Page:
We drove up to the north coast from Falmouth whilst Buster was having his post lunch nap – somehow it sounds more tiresome than it was – it was an easy hour’s drive and we were soon winding our way across the Atlantic highway and dropping down into Polzeath. Pip assured me she wasn’t bothered about surfing or swimming so we didn’t change either of them into wetsuits. Naturally she ended up soaking wet and eating supper in just a hooded towelling dress* (which I highly recommend by the way, perfect for salty children who don’t like towels much) but she wasn’t bothered and being on the beach, neither was Surfside.
I know it is strictly speaking not in South Cornwall but I wanted to include it as much as to illustrate how accessible all of Cornwall is from each other really…
I think booking is pretty essential these days as the restaurant has gone a notch above the usual sort of beach side cafe, but there are tables outside and the drinks and coffee is great too. Takes card payments.
Surfside, on the beach, Polzeath, Cornwall, PL27 6TB
This was a delightful find, recommended by an Instagram friend as a quiet place where we could meet up with the kids and have a coffee whilst our various offspring played together and ate cake. I had major building and rose envy – we managed to time our visit perfectly so that we were the first in the garden and we left just as the storms approached so we drove off in driving rain having spent the previous two hours outside chatting.
Enys Gardens, just off A39 north of Penryn (between Truro and Falmouth) open Tuesday and Thursday afternoons from 2pm – 5pm. Sundays: from 11am-5pm. CASH only including entrance fee which was £5 per adult and £2 for over 5s.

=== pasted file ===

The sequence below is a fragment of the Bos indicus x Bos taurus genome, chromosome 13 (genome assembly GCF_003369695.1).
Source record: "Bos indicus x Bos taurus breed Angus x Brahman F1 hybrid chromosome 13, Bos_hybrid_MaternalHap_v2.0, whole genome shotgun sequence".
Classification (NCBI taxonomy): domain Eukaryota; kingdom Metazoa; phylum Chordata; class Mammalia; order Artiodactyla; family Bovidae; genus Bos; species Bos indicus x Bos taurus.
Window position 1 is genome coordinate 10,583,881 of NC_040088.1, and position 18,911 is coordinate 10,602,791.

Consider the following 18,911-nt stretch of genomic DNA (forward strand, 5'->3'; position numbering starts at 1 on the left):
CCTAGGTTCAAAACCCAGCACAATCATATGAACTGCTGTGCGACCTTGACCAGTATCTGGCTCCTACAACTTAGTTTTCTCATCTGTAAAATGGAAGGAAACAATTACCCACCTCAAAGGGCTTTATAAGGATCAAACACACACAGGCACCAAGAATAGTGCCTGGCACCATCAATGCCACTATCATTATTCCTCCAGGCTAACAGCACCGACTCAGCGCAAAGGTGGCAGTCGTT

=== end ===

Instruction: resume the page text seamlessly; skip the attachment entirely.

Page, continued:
We had Sunday lunch here with Pip’s cousin and M’s brother and his wife who were staying in Falmouth en route to their half term holiday further south. The views across the river to Flushing were beautiful even in the rain – this is an area which I love because we used to sail our boat down here some summers and we spent a weekend a couple of years ago on board my parent’s boat exploring Carrick Roads – they had sailed down from Portsmouth and we drove down to Falmouth to meet the boat. The lunch was good not exceptional but great value. We tried to get a table at the Ferryboat Inn at Helford but they wouldn’t take a booking for all 7 of us…
Maenporth Beach, Falmouth
Despite the rain, the kids were desperate for the beach. Being fans of the adage that there is no such thing as bad weather only inadequate clothing we togged up in wellies and waterproofs and headed for the nearest proper sandy beach to Falmouth – we have previously tried Gyllyngvase beach which is nearer to the town but less tempting in my mind as it is much more sedate. Maenporth is a little further but to my mind well worth it.
We should have learnt our lesson from the day before – all 3 kids despite wearing wellies and waterproofs to start with were straight in the sea and soon soaking wet and stripped to their pants. Buster ended up falling flat on his face because his wellies were so full of water he couldn’t lift his feet and had to be removed to the car to be dressed in pyjamas (a slight packing miscommunication meant we were woefully lacking in clean clothes for him – by the end of the weekend I was washing out things and drying them over the wood burner and the definition of clean took on a new meaning of simply not being wringing wet).
We rounded off the weekend with baked potatoes baked in the campfire with Cornish butter and Davidstow cheddar and Cornish yarg and then sat around toasting marshmallows until the light ebbed and we headed to bed.